The American Dream Composite Index Frequently Asked Questions.

How does the ADCI differ from other published indices, such as the Consumer Price Index and the Consumer Sentiment Index?

The ADCI represents the first measurement that quantifies the American Dream in its entirety. A comprehensive and robust measure, the ADCI gauges our nation’s well-being as a function of the multifaceted American Dream. The ADCI takes into account all aspects of life in its calculation. It measures true aspiration.

Why should we measure the American Dream as an index?

As a statistically validated measure, the ADCI provides business, media and non-profit organizations, universities, and institutions with valuable insight into the current economic, political, and societal conditions in the United States. Furthermore, the Index will reveal how people living in the U.S. feel about their personal well-being and the physical environment.
By illuminating current and future trends in significant market segments, such as Housing, Retail, Technology, Automotive, and Financial, the ADCI can help organizations develop successful strategic plans. The ADCI can also serve as a tool to confirm and validate an organization’s preexisting market research.

How many questions are asked each month and what do these questions cover?

Each month, some 1,000 respondents—representative of the US population—respond to 139 statements pertaining to various aspects of the American Dream. Responses to these statements comprise the 35 ADCI dimensions that ultimately make-up the ADCI.

What are the “eye-opening” results that you highlight on the website?

Every month, in addition to collecting our standard specific Index data, the American Dream Composite Index™ probes further, with several follow-up snapshot questions to add to the ongoing research of the Center for the Study of the American Dream at Xavier University. These “eye-opener” results provide a unique look at a particular current aspect of the American Dream.

What does the ADCI number represent?

The monthly index number is a gauge of the level of how well people living in the U.S. are doing at achieving the American Dream. The ADCI is based on a scale from 0 to 100. At any one time, the ADCI shows us that we are a certain percentage of the way to achieving the American Dream as a nation.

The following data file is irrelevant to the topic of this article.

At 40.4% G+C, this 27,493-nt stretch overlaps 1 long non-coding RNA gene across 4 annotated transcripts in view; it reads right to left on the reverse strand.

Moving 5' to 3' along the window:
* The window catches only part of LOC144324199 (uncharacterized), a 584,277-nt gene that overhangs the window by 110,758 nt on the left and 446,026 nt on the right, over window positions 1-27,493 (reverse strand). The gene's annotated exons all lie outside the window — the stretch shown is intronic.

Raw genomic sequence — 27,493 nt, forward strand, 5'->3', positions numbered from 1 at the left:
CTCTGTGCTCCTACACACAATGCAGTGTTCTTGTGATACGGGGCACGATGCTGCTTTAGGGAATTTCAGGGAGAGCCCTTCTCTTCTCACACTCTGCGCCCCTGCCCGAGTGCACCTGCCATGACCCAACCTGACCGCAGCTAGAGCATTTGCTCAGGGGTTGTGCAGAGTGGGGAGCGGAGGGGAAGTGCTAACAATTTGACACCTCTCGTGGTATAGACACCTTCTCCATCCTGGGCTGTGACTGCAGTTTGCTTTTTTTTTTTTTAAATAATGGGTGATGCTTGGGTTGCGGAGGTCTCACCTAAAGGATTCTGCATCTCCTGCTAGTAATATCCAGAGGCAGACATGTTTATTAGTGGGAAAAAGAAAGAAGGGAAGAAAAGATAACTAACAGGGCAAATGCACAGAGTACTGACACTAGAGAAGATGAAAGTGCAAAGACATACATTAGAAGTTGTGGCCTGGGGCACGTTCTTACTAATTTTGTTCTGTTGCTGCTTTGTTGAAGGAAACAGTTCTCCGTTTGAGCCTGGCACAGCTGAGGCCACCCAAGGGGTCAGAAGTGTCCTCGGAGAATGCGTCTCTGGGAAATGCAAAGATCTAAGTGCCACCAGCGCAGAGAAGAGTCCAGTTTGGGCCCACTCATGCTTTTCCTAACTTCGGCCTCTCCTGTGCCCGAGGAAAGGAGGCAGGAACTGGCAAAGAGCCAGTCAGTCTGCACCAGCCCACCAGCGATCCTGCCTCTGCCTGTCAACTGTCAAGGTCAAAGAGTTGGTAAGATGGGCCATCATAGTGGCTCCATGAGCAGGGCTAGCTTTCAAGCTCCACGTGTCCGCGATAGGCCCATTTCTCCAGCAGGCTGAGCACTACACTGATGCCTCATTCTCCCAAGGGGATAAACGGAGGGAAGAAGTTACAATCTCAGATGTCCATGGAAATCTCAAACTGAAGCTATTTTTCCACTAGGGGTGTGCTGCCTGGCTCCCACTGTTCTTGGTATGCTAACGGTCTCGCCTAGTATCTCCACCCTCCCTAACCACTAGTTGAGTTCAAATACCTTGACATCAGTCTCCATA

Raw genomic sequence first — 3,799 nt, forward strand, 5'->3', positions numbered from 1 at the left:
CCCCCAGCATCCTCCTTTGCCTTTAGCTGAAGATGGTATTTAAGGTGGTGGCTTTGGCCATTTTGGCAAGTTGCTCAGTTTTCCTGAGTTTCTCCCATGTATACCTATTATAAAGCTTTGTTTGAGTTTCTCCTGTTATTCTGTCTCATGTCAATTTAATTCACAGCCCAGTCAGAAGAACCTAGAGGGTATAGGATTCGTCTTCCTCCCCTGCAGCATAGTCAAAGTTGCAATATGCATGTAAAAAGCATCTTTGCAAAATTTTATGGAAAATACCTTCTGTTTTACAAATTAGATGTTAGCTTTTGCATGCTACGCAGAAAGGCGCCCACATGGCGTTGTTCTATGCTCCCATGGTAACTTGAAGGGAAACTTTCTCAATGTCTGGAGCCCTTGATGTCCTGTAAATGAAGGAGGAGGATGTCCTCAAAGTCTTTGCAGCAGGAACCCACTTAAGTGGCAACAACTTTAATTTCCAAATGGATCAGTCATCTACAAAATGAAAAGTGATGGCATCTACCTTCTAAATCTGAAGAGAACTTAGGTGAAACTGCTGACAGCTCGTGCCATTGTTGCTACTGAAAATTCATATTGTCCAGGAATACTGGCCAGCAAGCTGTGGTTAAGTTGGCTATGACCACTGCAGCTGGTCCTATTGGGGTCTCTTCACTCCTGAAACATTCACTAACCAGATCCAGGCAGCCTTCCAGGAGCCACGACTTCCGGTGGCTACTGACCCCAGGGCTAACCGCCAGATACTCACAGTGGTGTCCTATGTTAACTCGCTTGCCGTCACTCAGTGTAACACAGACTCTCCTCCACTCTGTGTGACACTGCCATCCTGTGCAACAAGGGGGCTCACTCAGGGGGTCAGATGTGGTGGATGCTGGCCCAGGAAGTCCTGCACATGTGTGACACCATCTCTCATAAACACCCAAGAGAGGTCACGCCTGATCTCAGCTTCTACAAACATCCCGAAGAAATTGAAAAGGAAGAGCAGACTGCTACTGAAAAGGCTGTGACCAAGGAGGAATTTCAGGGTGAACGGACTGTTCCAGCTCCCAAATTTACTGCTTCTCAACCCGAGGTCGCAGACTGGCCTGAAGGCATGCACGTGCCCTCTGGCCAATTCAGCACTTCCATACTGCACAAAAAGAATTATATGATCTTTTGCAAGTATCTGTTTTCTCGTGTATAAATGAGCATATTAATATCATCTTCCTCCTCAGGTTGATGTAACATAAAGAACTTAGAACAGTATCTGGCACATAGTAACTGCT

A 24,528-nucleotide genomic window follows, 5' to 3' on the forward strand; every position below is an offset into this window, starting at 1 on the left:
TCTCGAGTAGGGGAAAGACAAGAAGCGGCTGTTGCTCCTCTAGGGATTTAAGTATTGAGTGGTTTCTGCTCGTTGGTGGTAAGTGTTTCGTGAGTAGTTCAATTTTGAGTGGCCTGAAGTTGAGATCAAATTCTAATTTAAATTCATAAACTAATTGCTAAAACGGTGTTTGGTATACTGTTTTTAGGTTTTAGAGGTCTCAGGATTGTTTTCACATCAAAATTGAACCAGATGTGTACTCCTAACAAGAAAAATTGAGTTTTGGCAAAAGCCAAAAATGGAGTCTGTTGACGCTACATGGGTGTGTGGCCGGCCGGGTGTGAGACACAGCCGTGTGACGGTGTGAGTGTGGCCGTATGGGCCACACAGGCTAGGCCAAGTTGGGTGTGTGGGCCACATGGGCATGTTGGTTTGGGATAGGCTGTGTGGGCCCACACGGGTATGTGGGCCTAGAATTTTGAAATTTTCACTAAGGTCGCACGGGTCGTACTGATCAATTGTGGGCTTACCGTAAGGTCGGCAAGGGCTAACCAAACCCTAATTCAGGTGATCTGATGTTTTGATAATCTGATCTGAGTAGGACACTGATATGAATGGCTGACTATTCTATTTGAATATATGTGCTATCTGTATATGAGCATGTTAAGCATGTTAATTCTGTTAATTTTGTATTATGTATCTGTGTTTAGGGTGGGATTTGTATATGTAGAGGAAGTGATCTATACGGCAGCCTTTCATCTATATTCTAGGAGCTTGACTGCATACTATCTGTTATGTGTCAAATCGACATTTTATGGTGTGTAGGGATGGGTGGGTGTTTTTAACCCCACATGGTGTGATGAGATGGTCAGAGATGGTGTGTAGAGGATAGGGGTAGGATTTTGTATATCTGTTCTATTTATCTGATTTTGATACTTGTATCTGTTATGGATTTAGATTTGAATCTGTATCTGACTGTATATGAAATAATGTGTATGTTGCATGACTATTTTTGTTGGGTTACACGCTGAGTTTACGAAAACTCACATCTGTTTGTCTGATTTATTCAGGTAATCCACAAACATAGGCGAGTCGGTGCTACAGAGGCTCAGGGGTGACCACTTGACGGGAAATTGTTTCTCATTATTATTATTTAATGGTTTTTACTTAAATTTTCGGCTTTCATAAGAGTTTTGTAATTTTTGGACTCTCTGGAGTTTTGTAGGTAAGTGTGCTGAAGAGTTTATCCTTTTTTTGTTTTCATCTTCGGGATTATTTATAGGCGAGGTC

Will the ADCI ever reach 100 percent?

As long as there are people who are not satisfied with any aspect of their lives, the ADCI will never be able to reach 100 percent as a national scale. However, it is possible that there are individuals who could potentially achieve an ADCI score of 100.

Is the current ADCI number good or bad?

With the current data collected, we can see trends indicating patterns pulled from the ADCI numbers. Based on the current numbers, an ADCI measure of 3 points above the overarching monthly ADCI number is good. An ADCI measure of 5 points above the overarching ADCI number is great. These good and great measurements are based on performance of consistent performing individual groups surveyed.

How can a business use the ADCI?

The ADCI can be custom cut among a variety of demographic and psychographics. The ADCI allows you to better understand the opportunities for products and services among a number of groups of people living in the U.S. For large corporations that collect market research, the ADCI could support or refute their data.


From the ADCI Blog

  • Workplace Dissatisfaction
    With all the talk the past few months about jobs and employment, I thought it might be interesting to view some recent perspectives on the matter from the ADCI data. In October we saw the steepest …
  • Gasoline Prices and The Savings Rate
    In the past few weeks, we’ve coined the term ‘a happy accident’ to explain why gas prices have declined so much, while retail sales have been flat, and the savings rate has …

Eye-Opening Results

"45% of all respondents say they would pay more for services like fast food if it meant the workers were paid more than minimum wage. These responses closely matched the reported political ideology where less than 30% of conservatives and 60% of liberals said they would pay more for these services if it meant better wages for workers."

"Over half of millennials report they would work more hours at their current primary job if given the opportunity"

"We use survey-reported factors to predict monthly retail sales, consumer sentiment, GDP, housing sales, discretionary income and spending." 

"As expected, credit card debt is the highest source of debt for most respondents outside of a mortgage.  This is even the case for millennials--23% of whom say student loans are their largest source of debt and 46% say credit cards are their largest source of debt."

Connect with Us

American Dream Composite Index
Xavier University
C/O Gregory Smith

Cincinnati, OH